Breakthrough for Trauma Treatment: Safety and Efficacy of MDMA-Assisted Psychotherapy Compared to Paroxetine and Sertraline
Allison A. Feduccia, Lisa Jerome, Berra Yazar-Klosinski, Amy Emerson, Michael C. Mithoefer and Rick Doblin
Frontiers in Psychiatry, 2019, Volume 10, Article 650.
Unsuccessfully treated posttraumatic stress disorder (PTSD) is a serious and lifethreatening disorder. Two medications, paroxetine hydrochloride and sertraline hydrochloride, are approved treatments for PTSD by the Food and Drug Administration (FDA). Analyses of pharmacotherapies for PTSD found only small to moderate effects when compared with placebo. The Multidisciplinary Association for Psychedelic Studies (MAPS) obtained Breakthrough Therapy Designation (BTD) from the FDA for 3,4 methylenedioxymethamphetamine (MDMA)-assisted psychotherapy for treatment of PTSD on the basis of pooled analyses showing a large effect size for this treatment. This review covers data supporting BTD. In this treatment, MDMA is administered with psychotherapy in up to three monthly 8-h sessions. Participants are prepared for these sessions beforehand, and process material arising from the sessions in follow-up integrative psychotherapy sessions. Comparing data used for the approval of paroxetine and sertraline and pooled data from Phase 2 studies, MAPS demonstrated that MDMA-assisted psychotherapy constitutes a substantial improvement over available pharmacotherapies in terms of safety and efficacy. Studies of MDMA-assisted psychotherapy had lower dropout rates compared to sertraline and paroxetine trials. As MDMA is only administered under direct observation during a limited number of sessions, there is little chance of diversion, accidental or intentional overdose, or withdrawal symptoms upon discontinuation. BTD status has expedited the development of MAPS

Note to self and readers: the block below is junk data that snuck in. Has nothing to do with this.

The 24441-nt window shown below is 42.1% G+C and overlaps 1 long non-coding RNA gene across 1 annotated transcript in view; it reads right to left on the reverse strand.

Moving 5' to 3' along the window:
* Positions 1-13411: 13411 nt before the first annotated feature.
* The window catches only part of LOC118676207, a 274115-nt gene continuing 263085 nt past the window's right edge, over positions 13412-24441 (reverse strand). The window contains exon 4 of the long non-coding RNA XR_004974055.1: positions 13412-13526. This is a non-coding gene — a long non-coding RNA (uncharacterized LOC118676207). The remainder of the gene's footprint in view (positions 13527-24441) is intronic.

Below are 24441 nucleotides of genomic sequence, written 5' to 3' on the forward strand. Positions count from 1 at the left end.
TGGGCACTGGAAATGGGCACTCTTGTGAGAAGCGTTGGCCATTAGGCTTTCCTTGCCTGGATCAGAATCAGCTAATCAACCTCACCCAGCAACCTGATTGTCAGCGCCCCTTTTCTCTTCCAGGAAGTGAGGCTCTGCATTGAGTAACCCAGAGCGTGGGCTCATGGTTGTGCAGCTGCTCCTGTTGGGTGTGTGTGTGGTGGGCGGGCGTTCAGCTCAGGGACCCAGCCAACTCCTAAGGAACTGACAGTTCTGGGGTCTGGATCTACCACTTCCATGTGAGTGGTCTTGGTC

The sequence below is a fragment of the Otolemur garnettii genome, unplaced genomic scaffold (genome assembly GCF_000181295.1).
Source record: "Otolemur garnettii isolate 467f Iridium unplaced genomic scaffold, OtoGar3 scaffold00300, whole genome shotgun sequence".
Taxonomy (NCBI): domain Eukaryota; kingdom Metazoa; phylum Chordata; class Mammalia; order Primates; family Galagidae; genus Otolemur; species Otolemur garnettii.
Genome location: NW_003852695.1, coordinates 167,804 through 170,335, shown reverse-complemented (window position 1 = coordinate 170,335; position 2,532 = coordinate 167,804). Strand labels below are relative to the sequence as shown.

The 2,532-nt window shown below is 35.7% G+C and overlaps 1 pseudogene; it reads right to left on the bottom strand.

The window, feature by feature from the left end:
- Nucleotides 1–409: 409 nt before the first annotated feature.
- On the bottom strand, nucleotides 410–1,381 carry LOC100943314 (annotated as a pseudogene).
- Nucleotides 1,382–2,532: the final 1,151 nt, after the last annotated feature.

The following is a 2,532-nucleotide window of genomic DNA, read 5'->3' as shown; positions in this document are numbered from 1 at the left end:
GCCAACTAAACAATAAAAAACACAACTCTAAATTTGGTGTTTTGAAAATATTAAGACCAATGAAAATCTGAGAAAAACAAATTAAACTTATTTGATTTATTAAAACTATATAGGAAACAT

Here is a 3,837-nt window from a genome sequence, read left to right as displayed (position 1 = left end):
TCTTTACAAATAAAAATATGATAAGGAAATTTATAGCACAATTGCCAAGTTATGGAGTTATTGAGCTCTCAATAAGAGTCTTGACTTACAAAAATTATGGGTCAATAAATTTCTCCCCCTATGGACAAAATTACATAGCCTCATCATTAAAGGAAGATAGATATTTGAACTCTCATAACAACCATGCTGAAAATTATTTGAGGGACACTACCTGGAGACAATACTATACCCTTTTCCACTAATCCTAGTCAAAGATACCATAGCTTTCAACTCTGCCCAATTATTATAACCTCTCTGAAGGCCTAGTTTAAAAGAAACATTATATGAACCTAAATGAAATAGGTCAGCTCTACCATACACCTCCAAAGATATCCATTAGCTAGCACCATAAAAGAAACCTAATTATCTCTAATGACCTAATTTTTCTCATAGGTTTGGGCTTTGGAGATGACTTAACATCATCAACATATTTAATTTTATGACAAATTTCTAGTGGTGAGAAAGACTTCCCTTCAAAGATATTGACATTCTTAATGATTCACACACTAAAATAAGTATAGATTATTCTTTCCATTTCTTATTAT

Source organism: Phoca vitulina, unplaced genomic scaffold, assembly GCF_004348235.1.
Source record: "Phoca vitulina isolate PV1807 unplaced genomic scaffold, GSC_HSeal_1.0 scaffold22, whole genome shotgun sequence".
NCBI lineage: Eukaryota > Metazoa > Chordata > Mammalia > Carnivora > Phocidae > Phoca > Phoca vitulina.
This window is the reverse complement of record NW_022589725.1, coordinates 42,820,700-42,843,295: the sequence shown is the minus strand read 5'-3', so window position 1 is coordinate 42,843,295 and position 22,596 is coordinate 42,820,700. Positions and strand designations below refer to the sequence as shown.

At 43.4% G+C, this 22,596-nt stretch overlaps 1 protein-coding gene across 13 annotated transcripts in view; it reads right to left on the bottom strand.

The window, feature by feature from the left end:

phase 3 trials occurring worldwide, leading up to a planned submission seeking FDA approval in 2021.
Clinical Trial Registration : www.ClinicalTrials.gov, identifiers NCT00090064, NCT00353938, NCT01958593, NCT01211405, NCT01689740, NCT01793610.
Keywords : methylenedioxymethamphetamine, posttraumatic stress disorder, breakthrough therapy, sertraline, paroxetine, anxiety
Breakthrough therapy designation (BTD) is one of the Food and Drug Administration’s (FDA) expedited drug development pathways. To be eligible for BTD, a sponsor must demonstrate that the investigational product is intended to treat a serious and life-threatening condition, with preliminary evidence supporting a substantial advantage at a clinically significant endpoint over existing drugs (1). On August 16, 2017, the FDA granted breakthrough therapy designation for MDMA-assisted psychotherapy for the treatment of posttraumatic stress disorder (PTSD). This application was among the 45% of applications granted BTD status in 2017 (2). The aim of this review is to summarize the data and rationale presented in the application that led FDA to grant this designation. PTSD is considered a serious and life threatening disorder and is associated with increased mortality, cardio-metabolic morbidity, and suicide risk. PTSD negatively impacts a person’s daily life, often resulting in fractured relationships, depression, decreased daily functioning, diminished cognitive and psychosocial functioning, substance abuse, and high-cost healthcare utilization ($34.9 billion in inflation-adjusted charges for hospitalizations (2002–2011) (3). Approximately 7% of the U.S. population, and 11.2–17.1% of veterans (4), will have PTSD sometime in their life (5).